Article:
This seems like a fantastic utilization of sound for film.

Good luck and please post up examples of what you come up with.

Of course, check out this article from the great Miguel at Designing Sound: http://designingsound.org/2010/04/exclusive-interview-with-oriol-tarrago-sound-designer-of-rec-and-rec-2/

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@ Utopia - Thanks! The article from designing sound was very helpful. If I end up getting the project and I'm allowed to post examples at the end, I will. –  Dan2997 Feb 27 '11 at 22:14
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I haven't worked on a production like this but maybe a good start would be to get some appropriate pieces of camera footage and do a frequency analysis of the corresponding audio. If your sound design reflects this it won't seem too out of place. Needless to say avoid any eccentric 'hollywood' type sound effects.

Also would be probably worth looking at getting an impulse response of the various film locations if possible so that you can create your own reverb preset and easily match SFX to wildtrack recordings. I know Logic has a supporting application that does this and I'm sure there are alternatives.

With regards to backgrounds I would suggest keeping them as realistic as possible and change the mood subtly. For example I think in Blair Witch they did stuff like cutting the sounds of background birds and insects to instil tension and being suddenly remote and lonely.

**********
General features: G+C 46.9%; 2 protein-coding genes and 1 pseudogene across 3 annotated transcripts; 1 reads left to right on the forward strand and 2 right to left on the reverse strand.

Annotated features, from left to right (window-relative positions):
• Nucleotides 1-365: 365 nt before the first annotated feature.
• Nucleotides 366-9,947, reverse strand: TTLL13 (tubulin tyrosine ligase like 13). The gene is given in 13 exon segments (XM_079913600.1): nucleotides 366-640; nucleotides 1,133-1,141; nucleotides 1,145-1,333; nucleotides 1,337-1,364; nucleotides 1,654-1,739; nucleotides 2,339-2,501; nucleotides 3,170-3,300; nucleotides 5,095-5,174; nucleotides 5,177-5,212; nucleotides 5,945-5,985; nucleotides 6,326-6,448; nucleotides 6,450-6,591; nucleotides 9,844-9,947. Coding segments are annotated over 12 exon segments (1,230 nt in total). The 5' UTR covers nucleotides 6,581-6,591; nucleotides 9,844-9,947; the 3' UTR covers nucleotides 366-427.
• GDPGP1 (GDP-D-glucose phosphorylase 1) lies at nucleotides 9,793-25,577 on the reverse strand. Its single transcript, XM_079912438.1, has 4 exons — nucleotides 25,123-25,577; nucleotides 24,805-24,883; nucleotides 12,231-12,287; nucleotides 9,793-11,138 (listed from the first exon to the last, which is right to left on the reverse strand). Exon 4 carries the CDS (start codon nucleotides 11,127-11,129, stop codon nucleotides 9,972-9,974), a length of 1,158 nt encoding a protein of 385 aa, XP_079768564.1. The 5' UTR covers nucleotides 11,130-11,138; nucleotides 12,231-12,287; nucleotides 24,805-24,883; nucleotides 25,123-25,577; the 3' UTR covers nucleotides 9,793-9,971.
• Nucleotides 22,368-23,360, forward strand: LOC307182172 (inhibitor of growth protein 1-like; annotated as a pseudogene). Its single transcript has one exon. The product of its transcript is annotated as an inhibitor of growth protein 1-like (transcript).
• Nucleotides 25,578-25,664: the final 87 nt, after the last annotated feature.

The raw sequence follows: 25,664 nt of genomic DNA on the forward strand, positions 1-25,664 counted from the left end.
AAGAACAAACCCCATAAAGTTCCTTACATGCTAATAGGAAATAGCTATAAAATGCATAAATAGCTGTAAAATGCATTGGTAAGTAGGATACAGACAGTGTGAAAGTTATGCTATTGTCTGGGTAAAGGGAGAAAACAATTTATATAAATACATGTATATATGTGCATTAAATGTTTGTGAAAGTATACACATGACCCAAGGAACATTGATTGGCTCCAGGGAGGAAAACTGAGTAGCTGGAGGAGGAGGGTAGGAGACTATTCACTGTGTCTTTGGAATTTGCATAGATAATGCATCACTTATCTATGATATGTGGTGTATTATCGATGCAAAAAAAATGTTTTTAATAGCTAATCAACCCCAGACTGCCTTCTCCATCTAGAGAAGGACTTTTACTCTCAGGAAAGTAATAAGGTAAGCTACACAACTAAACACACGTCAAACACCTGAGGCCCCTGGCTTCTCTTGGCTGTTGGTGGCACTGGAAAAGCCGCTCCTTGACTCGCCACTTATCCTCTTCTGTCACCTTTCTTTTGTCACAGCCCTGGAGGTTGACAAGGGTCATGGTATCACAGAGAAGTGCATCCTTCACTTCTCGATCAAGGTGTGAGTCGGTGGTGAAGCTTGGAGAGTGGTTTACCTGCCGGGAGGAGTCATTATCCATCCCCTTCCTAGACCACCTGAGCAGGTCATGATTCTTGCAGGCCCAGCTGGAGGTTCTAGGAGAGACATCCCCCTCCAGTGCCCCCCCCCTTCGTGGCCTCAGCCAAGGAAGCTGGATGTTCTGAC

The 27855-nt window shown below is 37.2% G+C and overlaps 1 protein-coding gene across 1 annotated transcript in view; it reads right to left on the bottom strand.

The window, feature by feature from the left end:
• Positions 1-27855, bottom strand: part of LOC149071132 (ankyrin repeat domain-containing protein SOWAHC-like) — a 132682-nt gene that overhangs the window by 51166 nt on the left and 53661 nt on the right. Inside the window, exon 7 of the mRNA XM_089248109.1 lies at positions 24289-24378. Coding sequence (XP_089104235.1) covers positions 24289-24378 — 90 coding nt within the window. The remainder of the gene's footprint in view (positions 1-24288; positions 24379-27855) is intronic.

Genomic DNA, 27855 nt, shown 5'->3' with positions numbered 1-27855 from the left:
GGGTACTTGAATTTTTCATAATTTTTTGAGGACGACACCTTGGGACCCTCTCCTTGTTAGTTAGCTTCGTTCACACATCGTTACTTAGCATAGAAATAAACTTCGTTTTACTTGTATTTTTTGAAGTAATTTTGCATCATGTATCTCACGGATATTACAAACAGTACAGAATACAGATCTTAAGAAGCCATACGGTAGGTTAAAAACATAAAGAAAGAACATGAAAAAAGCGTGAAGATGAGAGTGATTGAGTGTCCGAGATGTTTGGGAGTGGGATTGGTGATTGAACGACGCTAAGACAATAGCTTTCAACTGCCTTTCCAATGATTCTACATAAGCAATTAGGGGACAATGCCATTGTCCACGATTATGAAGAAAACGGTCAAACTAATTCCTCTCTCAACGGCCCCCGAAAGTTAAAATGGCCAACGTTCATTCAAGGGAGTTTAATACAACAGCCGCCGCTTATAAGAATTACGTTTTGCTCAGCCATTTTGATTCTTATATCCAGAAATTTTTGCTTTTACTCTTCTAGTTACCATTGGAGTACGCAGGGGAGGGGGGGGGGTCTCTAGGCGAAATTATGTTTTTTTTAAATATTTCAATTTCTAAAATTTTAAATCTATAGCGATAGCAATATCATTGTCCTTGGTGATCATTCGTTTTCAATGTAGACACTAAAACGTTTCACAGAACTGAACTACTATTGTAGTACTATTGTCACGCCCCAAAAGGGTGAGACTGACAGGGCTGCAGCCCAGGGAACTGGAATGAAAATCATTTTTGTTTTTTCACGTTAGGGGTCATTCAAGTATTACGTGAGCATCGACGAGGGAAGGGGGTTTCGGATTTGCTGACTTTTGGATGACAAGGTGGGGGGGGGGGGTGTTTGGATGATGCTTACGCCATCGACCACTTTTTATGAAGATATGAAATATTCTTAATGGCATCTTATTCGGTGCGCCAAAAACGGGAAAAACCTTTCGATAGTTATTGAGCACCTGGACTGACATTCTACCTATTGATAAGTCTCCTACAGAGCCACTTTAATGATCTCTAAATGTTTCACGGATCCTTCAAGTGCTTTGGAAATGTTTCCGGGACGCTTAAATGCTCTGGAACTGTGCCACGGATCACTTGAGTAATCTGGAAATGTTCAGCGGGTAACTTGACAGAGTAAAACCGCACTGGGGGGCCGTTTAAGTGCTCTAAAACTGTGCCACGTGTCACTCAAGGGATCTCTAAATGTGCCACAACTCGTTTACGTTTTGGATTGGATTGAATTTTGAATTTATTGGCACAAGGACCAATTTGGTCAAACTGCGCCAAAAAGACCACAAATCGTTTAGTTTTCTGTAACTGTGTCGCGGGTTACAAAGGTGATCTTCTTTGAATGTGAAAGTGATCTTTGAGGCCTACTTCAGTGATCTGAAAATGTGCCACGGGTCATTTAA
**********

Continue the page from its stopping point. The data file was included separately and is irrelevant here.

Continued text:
Your approach to mono vs stereo seems logical to me, I guess go with whatever works. Another 'found footage' film to check out is a French one called Man Bites Dog which is a bit dark in places just to warn you but actually a pretty good if I remember rightly.

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@squidlick - cool I'll check out that film. I use Pro Tools... any suggestions for getting IRs? –  Dan2997 Feb 27 '11 at 22:02
    
Most of the more upmarket convolution reverb plug-ins can import IR files; Waves, Altiverb and Pro Tools very own TL Space. To get the IR in the first place, you will need to record (preferably) a sine wave frequency sweep at a suitable central point at your film location and run the resulting recording through some de-convolution software like Logic's IR utility or Voxengo's Deconvolver. –  Squidlick Feb 28 '11 at 23:25
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Clearly most cameras today record via their built-in stereo microphone, unless you are working with a mobile phone concept, where i haven't yet seen built-in stereo mics. But if it is a DV or HDV or SD-card camera, the microphone is probably stereo.